Blockquote
When making patient decisions, one can easily (in most situations) convert the relative effect from the first step into an absolute risk reduction if one has an estimate of the current patient’s absolute risk. This estimate may come from the same trial that produced the relative efficacy estimate, if the RCT enrolled a sufficient variety of subjects. Or it can come from a purely observational study if that study contains a large number of subjects given usual care or some other appropriate reference set.

Sander Greenland (2004), Model-based Estimation of Relative Risks and Other Epidemiologic Measures in Studies of Common Outcomes and in Case-Control Studies, American Journal of Epidemiology, Volume 160, Issue 4, 15. Pages 301–305, https://doi.org/10.1093/aje/kwh221

Blockquote
Some recent articles have discussed biased methods for estimating risk ratios from adjusted odds ratios when the outcome is common, and the problem of setting confidence limits for risk ratios. These articles have overlooked the extensive literature on valid estimation of risks, risk ratios, and risk differences from logistic and other models, including methods that remain valid when the outcome is common, and methods for risk and rate estimation from case-control studies. The present article describes how most of these methods can be subsumed under a general formulation that also encompasses traditional standardization methods and methods for projecting the impact of partially successful interventions. Approximate variance formulas for the resulting estimates allow interval estimation; these intervals can be closely approximated by rapid simulation procedures that require only standard software functions.

Both epidemiologists and scientists performing clinical trials can use logistic regression to develop models to help clinicians and patients select the most relevant treatments. Do the statistics on the (additive) log odds scale, but convert baseline risks to the probability scale.

Someone please correct me if I’m mistaken here.

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Section 2.1 of our review published today is related to this very interesting discussion from a clinical perspective and actually cites @s_doi’s paper along with other key influences including @Sander, @f2harrell and @Stephen while building on our interest in utility-based trial designs and modeling. Table 1 summarizes a reasonable framework.


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Our critique of Doi et al.'s latest JCE commentary should be posted on medRxiv this week, after the mandatory screen. (If someone wants it right away, e-mail me and I’ll attach it.)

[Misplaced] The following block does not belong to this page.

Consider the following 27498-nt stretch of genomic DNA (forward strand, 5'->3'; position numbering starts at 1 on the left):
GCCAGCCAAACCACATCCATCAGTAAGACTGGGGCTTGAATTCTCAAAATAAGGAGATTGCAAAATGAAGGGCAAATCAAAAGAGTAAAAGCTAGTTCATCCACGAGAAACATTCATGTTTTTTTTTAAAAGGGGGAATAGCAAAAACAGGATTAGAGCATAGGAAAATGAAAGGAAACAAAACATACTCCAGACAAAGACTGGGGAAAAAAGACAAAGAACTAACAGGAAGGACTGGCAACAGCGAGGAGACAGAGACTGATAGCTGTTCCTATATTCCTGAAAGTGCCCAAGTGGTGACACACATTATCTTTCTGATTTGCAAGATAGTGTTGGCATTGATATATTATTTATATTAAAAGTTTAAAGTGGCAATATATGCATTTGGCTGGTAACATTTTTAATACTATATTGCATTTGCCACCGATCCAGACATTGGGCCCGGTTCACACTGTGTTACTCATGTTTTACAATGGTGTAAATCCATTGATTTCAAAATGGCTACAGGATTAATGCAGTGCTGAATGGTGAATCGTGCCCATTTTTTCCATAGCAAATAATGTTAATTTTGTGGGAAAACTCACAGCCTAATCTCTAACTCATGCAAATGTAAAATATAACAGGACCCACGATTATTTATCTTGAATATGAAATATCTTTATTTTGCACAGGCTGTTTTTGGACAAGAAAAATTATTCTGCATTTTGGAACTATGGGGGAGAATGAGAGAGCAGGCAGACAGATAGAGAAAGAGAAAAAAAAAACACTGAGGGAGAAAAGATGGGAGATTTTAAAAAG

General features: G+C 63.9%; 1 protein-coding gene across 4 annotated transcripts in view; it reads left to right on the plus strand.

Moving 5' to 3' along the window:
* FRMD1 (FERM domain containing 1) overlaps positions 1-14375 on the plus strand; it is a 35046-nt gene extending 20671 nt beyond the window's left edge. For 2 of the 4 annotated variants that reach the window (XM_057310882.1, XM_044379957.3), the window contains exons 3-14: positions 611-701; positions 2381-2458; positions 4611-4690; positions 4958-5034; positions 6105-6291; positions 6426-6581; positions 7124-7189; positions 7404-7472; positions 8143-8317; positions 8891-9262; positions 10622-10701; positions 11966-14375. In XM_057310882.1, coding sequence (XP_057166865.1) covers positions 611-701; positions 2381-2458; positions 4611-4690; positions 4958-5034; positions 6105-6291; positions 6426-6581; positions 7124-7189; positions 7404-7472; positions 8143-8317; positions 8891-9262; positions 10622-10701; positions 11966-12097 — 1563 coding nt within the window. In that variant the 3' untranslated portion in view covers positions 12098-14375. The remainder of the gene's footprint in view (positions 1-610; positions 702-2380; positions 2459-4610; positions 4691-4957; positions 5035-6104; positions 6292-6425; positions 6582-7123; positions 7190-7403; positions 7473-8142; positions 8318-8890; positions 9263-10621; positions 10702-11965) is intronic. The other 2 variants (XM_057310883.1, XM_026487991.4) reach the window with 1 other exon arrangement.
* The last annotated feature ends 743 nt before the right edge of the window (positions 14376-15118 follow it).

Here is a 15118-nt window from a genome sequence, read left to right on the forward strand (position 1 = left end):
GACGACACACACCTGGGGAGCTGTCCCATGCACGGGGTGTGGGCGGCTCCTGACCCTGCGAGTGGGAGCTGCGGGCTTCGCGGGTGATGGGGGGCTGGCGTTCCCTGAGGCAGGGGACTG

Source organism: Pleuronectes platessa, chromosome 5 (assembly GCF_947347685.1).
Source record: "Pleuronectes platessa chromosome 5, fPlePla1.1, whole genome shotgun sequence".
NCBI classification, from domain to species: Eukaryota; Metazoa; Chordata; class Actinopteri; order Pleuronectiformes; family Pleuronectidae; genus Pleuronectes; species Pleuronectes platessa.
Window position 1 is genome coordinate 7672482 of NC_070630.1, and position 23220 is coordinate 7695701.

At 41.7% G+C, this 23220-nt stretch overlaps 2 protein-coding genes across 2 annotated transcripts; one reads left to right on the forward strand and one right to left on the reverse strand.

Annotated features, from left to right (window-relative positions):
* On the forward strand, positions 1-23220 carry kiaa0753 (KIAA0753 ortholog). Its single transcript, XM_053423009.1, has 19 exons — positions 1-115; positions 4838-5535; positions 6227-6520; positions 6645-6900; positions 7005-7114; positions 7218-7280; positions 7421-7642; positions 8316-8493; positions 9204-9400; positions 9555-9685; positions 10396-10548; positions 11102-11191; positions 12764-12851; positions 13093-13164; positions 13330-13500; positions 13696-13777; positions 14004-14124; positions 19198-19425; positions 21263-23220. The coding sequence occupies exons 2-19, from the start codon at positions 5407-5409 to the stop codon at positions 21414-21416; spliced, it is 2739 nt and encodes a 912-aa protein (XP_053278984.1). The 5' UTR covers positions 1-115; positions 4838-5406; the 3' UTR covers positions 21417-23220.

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Essentially agrees with recommendations in our latest commentary and agree with this. I had a read of your paper and the example in appendix A with conditional OR of 2.67 and marginal OR of 2.25 makes sense since the marginal OR must be influenced by how prognostic status distributes across interventions and it seems odd to me (in all such scenarios) for a measure of effect to be collapsible.

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Yup, my sense is that everyone in this thread is in broad agreement. I expect though that we will learn something new from @Sander’s critique of your paper (and subsequent reply). Looking forward to that discussion!

Yup thanks, I was looking forward to the rebuttal too. Thanks to @Sander for sending me the pdf. I have had a first read and it is quite interesting but it does seem to me like the chicken-egg argument (on first read) that if there are situations where RR is constant across strata and OR is not (e.g. Shrier and Pang above) and vice-versa, then both must be non-portable or at least we are still at status quo. An additional observation is that simply stating that something is incorrect, wrong or absurd neither makes it incorrect, wrong nor absurd without empirical supporting evidence or reasons thereof.

I will take the points raised out of sequence in subsequent posts - and in this post focus on this argument:

“we nonetheless hypothesized that the magnitude of the correlation between the measure and baseline risks is similar in most cases. To evaluate our hypothesis, we summarized Spearman’s 𝜌 between RRs and baseline risks (𝜌𝑅𝑅) among 20,198 meta-analyses (each has 𝑛𝑛≥5 studies with binary outcomes), following a similar procedure to…”
“…In summary, among 20,198 meta-analyses in Cochrane Reviews, we found many similarities between the correlations of ORs versus RRs and baseline risks

We had evaluated the association between baseline risk and the two effect measures in 140,620 trials and showed no association between the OR and baseline risk and a very strong association between RR and baseline risk. This dataset is the same one the group is using in the rebuttal, so why would the group conduct correlations on the meta-analysis level as opposed to the study level, how was meta-analytic baseline risk defined (each study has a different baseline risk) and what utility do such correlations have in terms of interpretation in relation to their hypothesis?